- A major pharmaceutical company is introducing wearables to its clinical research.
Japan’s Takeda Pharmaceutical, whose focus is on vaccines, oncology, gastroenterology and central nervous system therapies, is partnering with mHealth company Koneksa to collect vital signs, antigraphy (motion, physical activity and sleep) and cardiac rhythm data in clinical trials now under way or soon to be conducted in the U.S. and U.K.
It’s the latest example of an industry taking a good, hard look at the patient engagement conundrum.
“Working with Koneksa enables us to take advantage of technologies and expertise that provide access to novel data streams and make our clinical trials more patient-centric,” Elena Izmailova, PhD, Takeda’s senior director of novel data streams and devices, said in a press release. “Koneksa’s end-to-end solution allows us to collect this data in our studies using Koneksa’s sensors and devices.”
The announcement continues a recent push by the pharma industry to incorporate wearables and digital platforms in clinical trials, part of an effort to improve the industry’s relationship with the end-user. This past April, an Accenture survey indicated some 85 percent of pharmaceutical companies would be boosting their capital investment in patient-centered services over the next 18 months.
“Performance will be measured in a real-world setting, and that’s why pharmaceutical companies must sharpen their ability to quantify those results - both for patient value and for sustaining internal investments in these programs,” the company noted in its report.
”Market leaders will focus on capturing the impact of their services, use this information to adapt what they provide and differentiate from competitors beyond the therapeutic benefits of their drugs.”
For Koneksa, a New York-based startup developing wearables, sensors and Electronic Clinical Outcome Assessments (eCOAs), the goal is to connect the researcher to the patient in real-time. Finding out how a drug works or doesn’t work goes a long way toward developing a drug that a consumer will take and keep on taking as needed.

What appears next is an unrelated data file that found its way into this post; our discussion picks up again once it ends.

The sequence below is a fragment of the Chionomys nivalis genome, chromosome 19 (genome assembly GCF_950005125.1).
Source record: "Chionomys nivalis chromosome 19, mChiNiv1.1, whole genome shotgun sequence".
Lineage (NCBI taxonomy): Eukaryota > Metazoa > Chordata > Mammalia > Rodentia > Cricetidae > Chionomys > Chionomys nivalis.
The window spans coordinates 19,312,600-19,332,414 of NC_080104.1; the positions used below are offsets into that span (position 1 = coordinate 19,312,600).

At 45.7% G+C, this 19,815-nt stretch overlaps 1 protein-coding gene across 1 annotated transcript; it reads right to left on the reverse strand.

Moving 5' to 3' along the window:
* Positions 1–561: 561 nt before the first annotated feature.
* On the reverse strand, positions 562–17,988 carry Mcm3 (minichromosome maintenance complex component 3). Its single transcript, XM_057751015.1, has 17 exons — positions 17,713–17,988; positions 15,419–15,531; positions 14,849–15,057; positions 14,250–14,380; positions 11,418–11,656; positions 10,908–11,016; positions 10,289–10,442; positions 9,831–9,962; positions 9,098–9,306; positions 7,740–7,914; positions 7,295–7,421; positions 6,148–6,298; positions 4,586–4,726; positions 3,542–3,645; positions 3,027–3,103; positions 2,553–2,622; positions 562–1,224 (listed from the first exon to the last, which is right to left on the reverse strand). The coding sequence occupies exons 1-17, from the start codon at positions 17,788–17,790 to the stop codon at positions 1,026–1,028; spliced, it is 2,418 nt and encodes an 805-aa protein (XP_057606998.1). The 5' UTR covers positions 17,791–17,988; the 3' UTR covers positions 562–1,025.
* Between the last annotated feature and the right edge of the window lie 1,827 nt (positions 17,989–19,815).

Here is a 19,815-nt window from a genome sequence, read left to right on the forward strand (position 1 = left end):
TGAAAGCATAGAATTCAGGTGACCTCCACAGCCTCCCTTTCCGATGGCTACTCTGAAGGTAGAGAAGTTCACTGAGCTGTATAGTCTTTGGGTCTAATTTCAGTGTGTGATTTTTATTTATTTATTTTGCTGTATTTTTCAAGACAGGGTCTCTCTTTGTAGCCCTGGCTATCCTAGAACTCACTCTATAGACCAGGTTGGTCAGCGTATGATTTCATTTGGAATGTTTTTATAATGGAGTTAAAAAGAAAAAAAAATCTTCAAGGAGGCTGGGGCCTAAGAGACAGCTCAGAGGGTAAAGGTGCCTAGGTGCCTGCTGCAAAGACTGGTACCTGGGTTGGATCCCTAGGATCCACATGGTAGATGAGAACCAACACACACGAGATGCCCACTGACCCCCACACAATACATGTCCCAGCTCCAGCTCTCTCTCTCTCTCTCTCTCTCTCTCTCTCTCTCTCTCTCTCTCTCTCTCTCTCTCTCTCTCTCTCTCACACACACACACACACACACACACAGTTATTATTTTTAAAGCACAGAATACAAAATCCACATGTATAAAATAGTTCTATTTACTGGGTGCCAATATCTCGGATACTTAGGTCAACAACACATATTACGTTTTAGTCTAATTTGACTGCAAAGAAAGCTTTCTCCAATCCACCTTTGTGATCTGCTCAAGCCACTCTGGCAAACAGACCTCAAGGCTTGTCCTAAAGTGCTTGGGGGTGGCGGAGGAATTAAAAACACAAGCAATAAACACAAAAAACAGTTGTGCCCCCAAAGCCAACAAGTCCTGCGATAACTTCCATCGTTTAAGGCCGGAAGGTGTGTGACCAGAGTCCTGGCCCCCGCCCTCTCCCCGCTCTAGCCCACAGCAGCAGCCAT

“Wearable technology and remote, electronic patient data capture are valuable tools for fortifying research with a sound foundational framework,” the company said in its press release announcing the Takeda partnership. “The study of disease progression or treatment effects, along with the safety profile of new drugs, necessitates new forms of data collection beyond the traditional patient-investigator rapport.”
It also involves creating a partnership of sorts between researcher and patient.
“In this strenuous clinical trials atmosphere, the vital experience of patients must be considered and appropriately captured,” Jahnvi Patel, a clinical operations associate at Koneksa Health, said in a recent blog. “Patient safety in terms of empirical clinical data should be supplemented with electronic patient-reported outcomes.”
“It is crucial to get direct symptomatic input from the patients regarding their health status during the development of drugs,” Patel continued. “In cases where clinical outcomes such as breathlessness, neuropathic pain, and sleep disturbances are experienced outside of the clinic, obtaining symptomatic data regarding the unobservable events is best taken from the patient directly.”
Koneksa is one of several mHealth companies looking to improve that connection to the patient. Some are working with wearables, such as smartwatches, smartglasses or sensor-embedded clothing, while others are testing patches, tattoos, even ingestibles. While giving researchers access to real-time data, they also offer insight into a patient’s daily routine.
This may help researchers understand what a patient is feeling, and prompt pharma to look beyond the digital platform to the person at the other end.
“As product developers who invest significant time and energy in what we build, it is easy to assume our designs are intuitive to our customers,” Matt Cantor, Koneksa’s vice president of business operations, said in another blog. “However, remaining in our own bubble can lead to building siloed tools that fail to appreciate the context in which they are used. Taking time to listen to the stories of the people who commit to participating in medical research and use our solutions is a critical important part of our process.”